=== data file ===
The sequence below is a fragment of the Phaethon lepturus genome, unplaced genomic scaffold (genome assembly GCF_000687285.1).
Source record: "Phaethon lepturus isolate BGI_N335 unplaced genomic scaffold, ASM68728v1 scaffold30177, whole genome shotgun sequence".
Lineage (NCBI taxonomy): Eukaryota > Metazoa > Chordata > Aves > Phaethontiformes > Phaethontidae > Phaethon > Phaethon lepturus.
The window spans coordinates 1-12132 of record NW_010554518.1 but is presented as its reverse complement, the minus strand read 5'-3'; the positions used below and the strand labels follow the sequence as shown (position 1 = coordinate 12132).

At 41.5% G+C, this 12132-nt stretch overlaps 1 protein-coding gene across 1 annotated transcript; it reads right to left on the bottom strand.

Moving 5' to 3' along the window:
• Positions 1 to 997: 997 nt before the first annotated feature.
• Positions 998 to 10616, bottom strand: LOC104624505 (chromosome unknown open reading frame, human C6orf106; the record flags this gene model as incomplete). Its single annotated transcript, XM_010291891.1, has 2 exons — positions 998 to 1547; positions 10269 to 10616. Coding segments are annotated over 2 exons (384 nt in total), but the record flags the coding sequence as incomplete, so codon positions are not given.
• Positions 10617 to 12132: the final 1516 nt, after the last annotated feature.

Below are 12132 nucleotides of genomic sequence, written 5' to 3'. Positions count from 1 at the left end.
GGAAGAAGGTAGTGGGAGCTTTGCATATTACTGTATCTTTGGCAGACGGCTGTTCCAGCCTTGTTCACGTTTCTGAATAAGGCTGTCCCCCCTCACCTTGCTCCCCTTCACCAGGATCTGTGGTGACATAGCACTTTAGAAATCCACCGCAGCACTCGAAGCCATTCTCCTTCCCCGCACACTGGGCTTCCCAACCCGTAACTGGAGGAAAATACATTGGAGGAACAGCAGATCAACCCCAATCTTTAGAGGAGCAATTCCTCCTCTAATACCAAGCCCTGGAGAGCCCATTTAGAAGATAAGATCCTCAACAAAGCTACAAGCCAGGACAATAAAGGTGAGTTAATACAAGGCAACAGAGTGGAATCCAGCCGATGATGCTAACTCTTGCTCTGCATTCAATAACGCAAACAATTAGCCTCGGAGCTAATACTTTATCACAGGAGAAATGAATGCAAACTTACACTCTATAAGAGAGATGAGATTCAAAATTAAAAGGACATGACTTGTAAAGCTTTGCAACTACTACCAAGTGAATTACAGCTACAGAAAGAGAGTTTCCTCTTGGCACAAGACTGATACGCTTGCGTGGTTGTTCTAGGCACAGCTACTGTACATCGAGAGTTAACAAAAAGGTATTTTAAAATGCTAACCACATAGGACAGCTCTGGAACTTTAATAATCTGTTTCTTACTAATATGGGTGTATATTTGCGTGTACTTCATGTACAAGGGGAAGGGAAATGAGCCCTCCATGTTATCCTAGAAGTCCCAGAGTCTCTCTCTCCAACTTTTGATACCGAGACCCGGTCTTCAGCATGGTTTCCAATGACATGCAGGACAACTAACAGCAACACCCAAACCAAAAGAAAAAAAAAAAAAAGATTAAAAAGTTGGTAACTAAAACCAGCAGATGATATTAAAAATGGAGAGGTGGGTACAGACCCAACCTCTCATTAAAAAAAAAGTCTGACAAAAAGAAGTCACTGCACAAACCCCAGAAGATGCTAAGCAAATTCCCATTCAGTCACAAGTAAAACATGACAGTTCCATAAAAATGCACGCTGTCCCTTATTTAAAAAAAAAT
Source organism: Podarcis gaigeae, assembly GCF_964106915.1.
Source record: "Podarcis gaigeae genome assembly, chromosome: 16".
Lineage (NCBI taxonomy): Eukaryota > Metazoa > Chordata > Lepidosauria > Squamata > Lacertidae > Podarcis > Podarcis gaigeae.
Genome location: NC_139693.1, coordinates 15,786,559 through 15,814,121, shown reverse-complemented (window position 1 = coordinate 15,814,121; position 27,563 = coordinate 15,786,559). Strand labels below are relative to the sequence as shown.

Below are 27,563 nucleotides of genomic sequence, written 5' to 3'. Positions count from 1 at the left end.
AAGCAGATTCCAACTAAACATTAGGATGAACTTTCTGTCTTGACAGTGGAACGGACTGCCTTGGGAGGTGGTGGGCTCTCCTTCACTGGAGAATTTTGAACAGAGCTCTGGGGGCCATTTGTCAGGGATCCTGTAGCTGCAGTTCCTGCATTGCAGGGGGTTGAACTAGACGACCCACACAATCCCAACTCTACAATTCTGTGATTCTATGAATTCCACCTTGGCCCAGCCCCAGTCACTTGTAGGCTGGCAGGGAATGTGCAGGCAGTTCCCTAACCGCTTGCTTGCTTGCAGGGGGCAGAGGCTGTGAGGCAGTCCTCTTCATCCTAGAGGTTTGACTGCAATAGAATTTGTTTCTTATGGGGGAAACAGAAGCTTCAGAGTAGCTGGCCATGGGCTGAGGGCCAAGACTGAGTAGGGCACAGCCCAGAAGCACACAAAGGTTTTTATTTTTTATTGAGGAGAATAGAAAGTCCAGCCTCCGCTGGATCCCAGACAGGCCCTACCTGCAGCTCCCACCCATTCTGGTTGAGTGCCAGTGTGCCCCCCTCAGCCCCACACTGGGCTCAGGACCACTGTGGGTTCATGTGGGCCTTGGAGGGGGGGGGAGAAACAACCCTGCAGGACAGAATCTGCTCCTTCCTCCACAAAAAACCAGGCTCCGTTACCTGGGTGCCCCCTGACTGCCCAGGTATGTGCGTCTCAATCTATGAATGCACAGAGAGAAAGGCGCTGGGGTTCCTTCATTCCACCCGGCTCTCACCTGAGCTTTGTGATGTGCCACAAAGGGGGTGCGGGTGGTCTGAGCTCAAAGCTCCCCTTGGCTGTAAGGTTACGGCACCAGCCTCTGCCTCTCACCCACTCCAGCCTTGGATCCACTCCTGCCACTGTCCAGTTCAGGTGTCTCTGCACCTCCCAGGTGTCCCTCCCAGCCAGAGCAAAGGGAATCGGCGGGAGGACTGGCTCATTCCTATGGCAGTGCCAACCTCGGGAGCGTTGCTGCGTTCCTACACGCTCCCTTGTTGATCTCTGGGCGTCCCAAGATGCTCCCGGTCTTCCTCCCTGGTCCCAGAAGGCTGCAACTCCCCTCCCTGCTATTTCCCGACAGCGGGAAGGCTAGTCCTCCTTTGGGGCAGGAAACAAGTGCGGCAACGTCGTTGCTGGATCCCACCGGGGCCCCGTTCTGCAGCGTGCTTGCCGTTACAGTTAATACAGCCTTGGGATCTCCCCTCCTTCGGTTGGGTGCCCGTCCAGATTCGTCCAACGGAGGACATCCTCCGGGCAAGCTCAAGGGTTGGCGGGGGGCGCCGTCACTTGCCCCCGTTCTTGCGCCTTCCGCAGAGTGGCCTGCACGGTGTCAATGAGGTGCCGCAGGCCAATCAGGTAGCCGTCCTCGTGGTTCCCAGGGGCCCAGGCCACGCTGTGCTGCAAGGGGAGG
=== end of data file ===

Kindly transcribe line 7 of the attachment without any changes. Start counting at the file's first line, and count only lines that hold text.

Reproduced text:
• Positions 1 to 997: 997 nt before the first annotated feature.